Former Census Bureau employee Mike Firth had first-hand experience with these issues. Firth worked on the NRFU team for his local Census Bureau in Mesquite, Texas, from March 31 to Aug. 7.
In an e-mail to InformationWeek, Firth recounted critical times when PBOCS access was not only limited but the system failed to work properly.
"At the most intense point when 1,5000 [forms] were to be processed in three to four days while 2,800 assignment areas were to be set up with non-return listings, three people per center were allowed to use the system," he told InformationWeek via e-mail. "Then it regularly crashed or produced minutes of delay per entry."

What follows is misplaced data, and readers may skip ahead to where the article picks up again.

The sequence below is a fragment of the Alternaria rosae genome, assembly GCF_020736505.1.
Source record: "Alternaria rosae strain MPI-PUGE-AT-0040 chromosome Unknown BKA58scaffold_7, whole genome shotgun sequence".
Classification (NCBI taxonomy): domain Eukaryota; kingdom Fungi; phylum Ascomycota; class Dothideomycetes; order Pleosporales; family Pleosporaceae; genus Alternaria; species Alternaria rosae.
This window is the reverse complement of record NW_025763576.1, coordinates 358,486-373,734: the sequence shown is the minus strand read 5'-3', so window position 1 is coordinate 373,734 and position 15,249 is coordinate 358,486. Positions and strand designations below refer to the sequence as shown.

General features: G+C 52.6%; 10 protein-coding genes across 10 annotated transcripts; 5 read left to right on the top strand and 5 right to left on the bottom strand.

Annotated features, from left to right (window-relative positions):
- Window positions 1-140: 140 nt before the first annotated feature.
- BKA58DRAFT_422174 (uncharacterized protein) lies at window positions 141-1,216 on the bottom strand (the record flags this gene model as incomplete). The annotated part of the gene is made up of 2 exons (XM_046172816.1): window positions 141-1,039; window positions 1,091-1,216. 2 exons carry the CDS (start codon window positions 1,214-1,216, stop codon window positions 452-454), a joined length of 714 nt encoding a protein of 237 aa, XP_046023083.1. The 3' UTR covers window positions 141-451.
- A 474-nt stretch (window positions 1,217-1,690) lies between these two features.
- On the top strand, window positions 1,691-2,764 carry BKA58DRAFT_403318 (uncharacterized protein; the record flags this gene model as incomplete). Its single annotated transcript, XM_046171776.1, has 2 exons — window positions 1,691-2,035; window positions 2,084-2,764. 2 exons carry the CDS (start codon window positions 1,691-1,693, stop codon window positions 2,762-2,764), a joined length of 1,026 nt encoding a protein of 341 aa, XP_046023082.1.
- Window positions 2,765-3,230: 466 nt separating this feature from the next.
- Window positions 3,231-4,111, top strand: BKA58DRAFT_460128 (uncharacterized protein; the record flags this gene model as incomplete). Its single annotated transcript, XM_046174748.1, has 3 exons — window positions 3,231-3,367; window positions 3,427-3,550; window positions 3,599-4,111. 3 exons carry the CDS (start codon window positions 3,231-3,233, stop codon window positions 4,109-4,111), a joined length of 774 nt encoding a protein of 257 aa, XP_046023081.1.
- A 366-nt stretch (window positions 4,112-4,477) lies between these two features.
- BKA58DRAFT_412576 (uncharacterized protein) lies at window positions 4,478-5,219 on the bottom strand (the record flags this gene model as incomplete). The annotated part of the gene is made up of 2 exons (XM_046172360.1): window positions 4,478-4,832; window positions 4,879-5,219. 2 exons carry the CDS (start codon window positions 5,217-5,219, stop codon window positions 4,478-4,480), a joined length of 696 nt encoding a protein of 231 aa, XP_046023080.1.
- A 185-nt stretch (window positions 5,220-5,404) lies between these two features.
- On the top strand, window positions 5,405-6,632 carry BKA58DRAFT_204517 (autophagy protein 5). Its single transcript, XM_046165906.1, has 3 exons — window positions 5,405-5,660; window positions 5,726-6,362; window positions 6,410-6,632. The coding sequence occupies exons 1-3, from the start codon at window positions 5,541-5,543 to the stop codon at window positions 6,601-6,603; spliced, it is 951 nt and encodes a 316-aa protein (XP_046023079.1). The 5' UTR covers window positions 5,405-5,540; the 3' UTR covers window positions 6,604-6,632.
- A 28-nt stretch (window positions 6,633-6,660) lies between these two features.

Firth also suggested that the problems with the IT system could even have resulted in an error in the results of the census, if forms were not double-checked by employees.
"If I had my usual faith in systems correcting themselves, I would hope that the hundreds of millions of forms that were sent in, including all those with penciled scribbles outside the boxes, were cross-checked to improve accuracy," he said.
Firth's experience seems to support a GAO finding that the combination of user restrictions, system outages, and performance slowdowns resulted in a peak backlog of nearly 12 million questionnaires because they couldn't be shipped to data-capture centers in time.
The GAO is recommending that the Census Bureau incorporate best practices in its IT management policy to avoid making similar mistakes during the next census, according to the report. It also should develop an operational plan encompassing performance, budget, and other information to create a more streamlined process next time, it said.